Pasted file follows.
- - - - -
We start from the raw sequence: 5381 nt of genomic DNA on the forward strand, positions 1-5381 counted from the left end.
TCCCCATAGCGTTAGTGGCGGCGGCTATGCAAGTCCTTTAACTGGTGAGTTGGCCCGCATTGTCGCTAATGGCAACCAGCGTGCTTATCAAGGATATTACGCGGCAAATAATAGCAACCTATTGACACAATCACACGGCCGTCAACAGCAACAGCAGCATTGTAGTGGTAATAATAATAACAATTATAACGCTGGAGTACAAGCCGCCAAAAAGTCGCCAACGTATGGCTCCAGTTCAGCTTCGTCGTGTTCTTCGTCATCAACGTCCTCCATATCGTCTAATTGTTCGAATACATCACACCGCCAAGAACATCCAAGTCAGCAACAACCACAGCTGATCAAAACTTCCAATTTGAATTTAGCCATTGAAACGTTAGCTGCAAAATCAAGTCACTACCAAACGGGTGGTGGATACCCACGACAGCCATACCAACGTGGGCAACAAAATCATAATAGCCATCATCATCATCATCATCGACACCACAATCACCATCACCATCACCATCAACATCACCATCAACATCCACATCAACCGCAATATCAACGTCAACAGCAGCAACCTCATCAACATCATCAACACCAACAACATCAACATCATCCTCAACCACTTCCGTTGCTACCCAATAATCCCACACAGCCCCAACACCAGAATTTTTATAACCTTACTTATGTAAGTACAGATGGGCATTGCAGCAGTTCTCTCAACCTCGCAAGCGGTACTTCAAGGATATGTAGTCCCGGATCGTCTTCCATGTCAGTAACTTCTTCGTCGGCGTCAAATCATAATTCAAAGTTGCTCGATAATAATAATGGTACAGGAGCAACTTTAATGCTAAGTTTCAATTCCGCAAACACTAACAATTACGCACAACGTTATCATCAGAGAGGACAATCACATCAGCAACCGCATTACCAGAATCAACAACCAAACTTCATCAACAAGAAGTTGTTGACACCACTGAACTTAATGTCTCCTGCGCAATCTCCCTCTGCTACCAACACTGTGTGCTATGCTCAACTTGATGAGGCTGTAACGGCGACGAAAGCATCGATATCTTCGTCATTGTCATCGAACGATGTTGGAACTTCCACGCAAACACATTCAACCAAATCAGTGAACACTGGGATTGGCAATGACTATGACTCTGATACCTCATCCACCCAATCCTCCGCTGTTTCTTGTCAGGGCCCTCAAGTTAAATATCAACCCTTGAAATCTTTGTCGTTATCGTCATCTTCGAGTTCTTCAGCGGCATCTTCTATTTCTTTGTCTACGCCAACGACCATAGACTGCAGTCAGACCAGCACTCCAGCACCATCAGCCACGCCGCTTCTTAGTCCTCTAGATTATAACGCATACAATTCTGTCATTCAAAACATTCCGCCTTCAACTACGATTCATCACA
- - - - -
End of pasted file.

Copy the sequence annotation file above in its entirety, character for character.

We start from the raw sequence: 5381 nt of genomic DNA on the forward strand, positions 1-5381 counted from the left end.
TCCCCATAGCGTTAGTGGCGGCGGCTATGCAAGTCCTTTAACTGGTGAGTTGGCCCGCATTGTCGCTAATGGCAACCAGCGTGCTTATCAAGGATATTACGCGGCAAATAATAGCAACCTATTGACACAATCACACGGCCGTCAACAGCAACAGCAGCATTGTAGTGGTAATAATAATAACAATTATAACGCTGGAGTACAAGCCGCCAAAAAGTCGCCAACGTATGGCTCCAGTTCAGCTTCGTCGTGTTCTTCGTCATCAACGTCCTCCATATCGTCTAATTGTTCGAATACATCACACCGCCAAGAACATCCAAGTCAGCAACAACCACAGCTGATCAAAACTTCCAATTTGAATTTAGCCATTGAAACGTTAGCTGCAAAATCAAGTCACTACCAAACGGGTGGTGGATACCCACGACAGCCATACCAACGTGGGCAACAAAATCATAATAGCCATCATCATCATCATCATCGACACCACAATCACCATCACCATCACCATCAACATCACCATCAACATCCACATCAACCGCAATATCAACGTCAACAGCAGCAACCTCATCAACATCATCAACACCAACAACATCAACATCATCCTCAACCACTTCCGTTGCTACCCAATAATCCCACACAGCCCCAACACCAGAATTTTTATAACCTTACTTATGTAAGTACAGATGGGCATTGCAGCAGTTCTCTCAACCTCGCAAGCGGTACTTCAAGGATATGTAGTCCCGGATCGTCTTCCATGTCAGTAACTTCTTCGTCGGCGTCAAATCATAATTCAAAGTTGCTCGATAATAATAATGGTACAGGAGCAACTTTAATGCTAAGTTTCAATTCCGCAAACACTAACAATTACGCACAACGTTATCATCAGAGAGGACAATCACATCAGCAACCGCATTACCAGAATCAACAACCAAACTTCATCAACAAGAAGTTGTTGACACCACTGAACTTAATGTCTCCTGCGCAATCTCCCTCTGCTACCAACACTGTGTGCTATGCTCAACTTGATGAGGCTGTAACGGCGACGAAAGCATCGATATCTTCGTCATTGTCATCGAACGATGTTGGAACTTCCACGCAAACACATTCAACCAAATCAGTGAACACTGGGATTGGCAATGACTATGACTCTGATACCTCATCCACCCAATCCTCCGCTGTTTCTTGTCAGGGCCCTCAAGTTAAATATCAACCCTTGAAATCTTTGTCGTTATCGTCATCTTCGAGTTCTTCAGCGGCATCTTCTATTTCTTTGTCTACGCCAACGACCATAGACTGCAGTCAGACCAGCACTCCAGCACCATCAGCCACGCCGCTTCTTAGTCCTCTAGATTATAACGCATACAATTCTGTCATTCAAAACATTCCGCCTTCAACTACGATTCATCACA